A deserter has a change of heart after Isandlwana

(c) National Army Museum; Supplied by The Public Catalogue Foundation

A police constable was on his beat one evening in the Borough, Southwark, when a man came up to him and asked to be arrested. It was a fairly unusual request and so the officer asked him what he’d done.

‘Take me to the station-house’, the man replied, ‘and I’ll tell you’.

The pair set off and when they reached the police station the man gave his name as George Gwilliam, aged 33. He said that wanted to surrender his liberty as a deserter from the Queen’s colours. Desertion was an offence that was prosecuted by the military courts and rewards were payable to those that brought in or gave evidence against absconders.

First of all, however, the desk sergeant had to establish whether Gwilliam was telling the truth. Fortunately all deserters reported to the police were listed in the Police Gazette (formally known as the Hue and Cry) which had been published in London since 1772. It had been the brainchild of Sir John Fielding, one of the Fielding brothers who had founded the Bow Street ‘runners’ in the mid 1750s.

While the Gazette fell under the editorial control of the Bow Street office it was a ‘national’ paper, printed by and for the Home Office. By 1879 (when Gwilliam handed himself in at Southwark) it was still being edited by John Alexander, Bow Street’s chief clerk. It finally passed over to the Met in 1883.

The sergeant at Southwark nick was able to trace George Gwilliam finding that he was listed as having deserted from the 6th Dragoons on 16 June 1874, meaning he’d been AWOL for four years and eight months. So why hand himself in now? The story Gwilliam gave was that he’d heard the regiment were being posted to Africa and he wanted to join them.

The Southwark magistrate, Mr Partridge, was willing to indulge him and so told the officer of the court to notify the dragoons and have George transferred to the house of the correction in the meantime until he was required by his regiment.

The 6th(Iniskilling) Dragoons were one of the most celebrated cavalry units in the British Army, famously involved in the charge of Union Brigade at Waterloo and that of the Heavy Brigade at Balaclava (rather than the ill-fated charge of the Light Brigade in the same battle). The regiment saw action in South Africa in the ‘Boer War’ but Gwilliam would have probably have been too old by then, since he was 33 in 1879. In 1879 it was deployed to fight in what became known as the Anglo-Zulu war and, if he went, that is where our reformed deserter would have seen service.

Gwilliam may have been reacting to the heavy defeat of British forces at Isandlwana (on 22 January 1879) and the heroic defensive action at Rorke’s Drift (22-23/1/1879) where no fewer than 11 Victoria Crosses were won. The British eventually won the war and the conflict has spawned two movies, the best of which is Zulu (1964) featuring a young Michael Caine.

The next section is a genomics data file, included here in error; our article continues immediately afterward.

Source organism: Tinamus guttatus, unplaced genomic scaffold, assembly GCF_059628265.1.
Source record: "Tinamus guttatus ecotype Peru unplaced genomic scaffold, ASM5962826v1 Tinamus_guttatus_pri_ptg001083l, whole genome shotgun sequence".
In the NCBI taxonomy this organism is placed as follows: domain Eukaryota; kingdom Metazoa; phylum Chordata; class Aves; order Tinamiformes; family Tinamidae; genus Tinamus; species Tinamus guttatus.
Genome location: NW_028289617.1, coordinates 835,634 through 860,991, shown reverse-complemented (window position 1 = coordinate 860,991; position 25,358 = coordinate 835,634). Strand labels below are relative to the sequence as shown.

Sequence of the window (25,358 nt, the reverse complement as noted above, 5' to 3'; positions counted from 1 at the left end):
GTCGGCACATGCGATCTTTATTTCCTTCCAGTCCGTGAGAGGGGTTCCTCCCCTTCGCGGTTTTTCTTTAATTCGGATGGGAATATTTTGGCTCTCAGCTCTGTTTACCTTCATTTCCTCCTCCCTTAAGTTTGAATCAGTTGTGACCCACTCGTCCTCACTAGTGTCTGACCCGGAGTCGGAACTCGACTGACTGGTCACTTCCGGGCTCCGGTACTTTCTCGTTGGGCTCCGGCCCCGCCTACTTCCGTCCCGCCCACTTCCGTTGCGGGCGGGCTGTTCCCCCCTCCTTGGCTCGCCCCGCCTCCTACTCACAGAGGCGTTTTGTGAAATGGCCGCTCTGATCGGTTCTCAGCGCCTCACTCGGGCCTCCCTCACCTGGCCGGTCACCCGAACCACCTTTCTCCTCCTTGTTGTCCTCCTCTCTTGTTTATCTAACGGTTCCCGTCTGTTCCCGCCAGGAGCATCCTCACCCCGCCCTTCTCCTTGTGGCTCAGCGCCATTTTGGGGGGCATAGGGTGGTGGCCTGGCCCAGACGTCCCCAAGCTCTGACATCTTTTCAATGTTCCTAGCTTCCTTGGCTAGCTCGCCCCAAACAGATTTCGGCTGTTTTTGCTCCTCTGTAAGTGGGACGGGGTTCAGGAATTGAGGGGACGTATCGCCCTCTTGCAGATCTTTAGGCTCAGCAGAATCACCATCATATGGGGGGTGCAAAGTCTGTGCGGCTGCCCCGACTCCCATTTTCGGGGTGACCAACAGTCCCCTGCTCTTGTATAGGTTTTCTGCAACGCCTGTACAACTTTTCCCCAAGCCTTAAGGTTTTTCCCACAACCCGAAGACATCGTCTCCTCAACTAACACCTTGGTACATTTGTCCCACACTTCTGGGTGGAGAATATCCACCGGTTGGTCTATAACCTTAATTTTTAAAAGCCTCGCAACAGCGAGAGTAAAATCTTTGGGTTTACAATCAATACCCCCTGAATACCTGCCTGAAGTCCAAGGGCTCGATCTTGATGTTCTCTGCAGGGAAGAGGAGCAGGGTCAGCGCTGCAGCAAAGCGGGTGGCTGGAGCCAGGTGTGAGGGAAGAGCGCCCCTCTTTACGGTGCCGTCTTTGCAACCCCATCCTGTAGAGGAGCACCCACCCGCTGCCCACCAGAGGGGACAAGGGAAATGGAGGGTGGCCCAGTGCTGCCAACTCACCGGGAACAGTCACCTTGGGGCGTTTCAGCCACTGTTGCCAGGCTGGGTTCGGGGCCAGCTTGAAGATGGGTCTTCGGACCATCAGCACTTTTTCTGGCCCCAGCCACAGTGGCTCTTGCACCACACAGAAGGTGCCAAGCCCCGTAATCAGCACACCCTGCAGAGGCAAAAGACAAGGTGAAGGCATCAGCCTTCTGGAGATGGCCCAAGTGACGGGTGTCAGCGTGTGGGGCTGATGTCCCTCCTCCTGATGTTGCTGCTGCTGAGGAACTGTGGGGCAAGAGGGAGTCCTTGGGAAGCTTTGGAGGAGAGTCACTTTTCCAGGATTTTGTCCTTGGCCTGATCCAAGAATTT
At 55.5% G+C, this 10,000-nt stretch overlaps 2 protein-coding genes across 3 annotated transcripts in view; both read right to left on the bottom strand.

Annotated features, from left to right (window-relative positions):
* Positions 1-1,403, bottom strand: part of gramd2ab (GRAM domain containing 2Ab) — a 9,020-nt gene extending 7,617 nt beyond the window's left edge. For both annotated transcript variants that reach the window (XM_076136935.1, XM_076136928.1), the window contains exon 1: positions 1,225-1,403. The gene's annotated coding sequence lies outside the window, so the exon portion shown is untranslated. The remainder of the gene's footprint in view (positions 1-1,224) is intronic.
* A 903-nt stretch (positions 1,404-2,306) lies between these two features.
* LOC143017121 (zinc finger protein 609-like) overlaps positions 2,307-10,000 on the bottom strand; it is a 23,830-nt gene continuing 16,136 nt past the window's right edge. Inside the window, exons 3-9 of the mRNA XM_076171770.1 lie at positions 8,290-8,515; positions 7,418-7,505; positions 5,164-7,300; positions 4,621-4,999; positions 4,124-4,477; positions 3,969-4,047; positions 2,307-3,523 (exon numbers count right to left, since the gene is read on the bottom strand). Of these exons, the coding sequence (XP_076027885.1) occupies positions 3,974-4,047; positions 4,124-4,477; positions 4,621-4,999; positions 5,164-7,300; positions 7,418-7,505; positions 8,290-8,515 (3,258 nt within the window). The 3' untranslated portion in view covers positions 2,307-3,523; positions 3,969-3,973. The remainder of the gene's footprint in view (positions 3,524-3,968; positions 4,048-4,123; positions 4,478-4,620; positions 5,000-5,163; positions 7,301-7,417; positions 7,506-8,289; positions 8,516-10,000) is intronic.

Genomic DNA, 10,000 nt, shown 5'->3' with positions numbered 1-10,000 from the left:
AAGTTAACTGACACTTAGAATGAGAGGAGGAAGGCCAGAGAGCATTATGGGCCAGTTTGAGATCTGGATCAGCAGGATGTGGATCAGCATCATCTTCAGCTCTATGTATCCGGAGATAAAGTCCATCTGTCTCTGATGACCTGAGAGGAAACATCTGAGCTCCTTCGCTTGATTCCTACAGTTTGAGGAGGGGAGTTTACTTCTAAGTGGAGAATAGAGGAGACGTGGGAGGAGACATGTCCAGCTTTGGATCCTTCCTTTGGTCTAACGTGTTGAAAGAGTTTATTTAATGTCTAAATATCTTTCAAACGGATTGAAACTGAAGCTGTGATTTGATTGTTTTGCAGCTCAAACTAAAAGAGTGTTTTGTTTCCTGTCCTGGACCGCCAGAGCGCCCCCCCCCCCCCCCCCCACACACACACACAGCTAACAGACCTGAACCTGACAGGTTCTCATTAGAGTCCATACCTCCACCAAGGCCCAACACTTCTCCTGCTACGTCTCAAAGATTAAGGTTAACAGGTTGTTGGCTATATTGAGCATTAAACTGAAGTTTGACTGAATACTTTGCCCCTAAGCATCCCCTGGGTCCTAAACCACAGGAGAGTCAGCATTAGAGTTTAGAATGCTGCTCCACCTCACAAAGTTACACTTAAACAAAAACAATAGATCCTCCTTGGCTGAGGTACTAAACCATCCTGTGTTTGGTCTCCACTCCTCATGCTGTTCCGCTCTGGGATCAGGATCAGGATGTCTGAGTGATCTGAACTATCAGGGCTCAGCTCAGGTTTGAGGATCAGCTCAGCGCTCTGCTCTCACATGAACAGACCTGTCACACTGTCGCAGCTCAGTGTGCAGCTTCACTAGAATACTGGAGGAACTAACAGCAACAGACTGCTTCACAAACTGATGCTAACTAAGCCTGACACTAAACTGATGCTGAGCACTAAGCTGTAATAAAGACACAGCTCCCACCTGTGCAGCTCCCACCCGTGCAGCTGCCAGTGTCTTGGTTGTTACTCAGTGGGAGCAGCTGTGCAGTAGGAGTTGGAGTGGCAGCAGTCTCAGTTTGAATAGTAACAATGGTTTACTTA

[from The Standard, Thursday, February 13, 1879]

‘What every brave Englishman should do’? Risk their life to help stop crime?

Today we are constantly urged to avoid becoming embroiled in street crime for fear that we might be injured or worse if we attempt to help others. This hasn’t stopped individual acts of bravery but perhaps we’ve lost the general sense of duty towards our fellow citizens.

In the past this was certainly much more clearly ingrained in the British psyche. Until the creation of the Metropolitan Police in 1829 it was incumbent upon ordinary people to respond to the ‘hue and cry’ and chase after thieves. Even after the ‘Peelers’ became an established presence on the capital’s streets individuals like William Kay were prepared to ‘do their bit’ to stop crime as it occurred.

Kay, a ‘medical rubber’, was walking on Margaret Street ‘soon after eight’ on Friday 20 April 1888 when he heard shouts of ‘stop thief’. As he looked up a young man came rushing towards him. Kay grappled with him for a few seconds while the youth kicked out at him, before he finally got him under control and waited for a policeman to arrive so that he could be taken into custody.

On Saturday morning Kay, the youth, and his victim – a woman named Eliza Redenton – all attended at Marlborough Street Police court where Richard Cooper was charged with ‘a daring robbery’.

Mr Mansfield, presiding, was told that Cooper had brazenly walked up to Ms Redenton, snatched her handbag and ran away. If he had got away without running into William Kay he would have been disappointed because the prosecutor testified that there was nothing of value in her bag anyway.

That was not the point of course, and Mr Mansfield sentenced the youth to three months’ at hard labour. He added an extra month for the assault on Mr Kay who he then proceeded to praise for his ‘have a go attitude’.

Kay had done, the magistrate declared, ‘what every brave Englishman should do’ and he was ‘very sorry to hear that he had been injured’ in the process. He hoped he would not be insulted by the award, from his own pocket, of half a sovereign for his pains.

It was St George’s Day after all.

[from The Standard, Monday, April 23, 1888]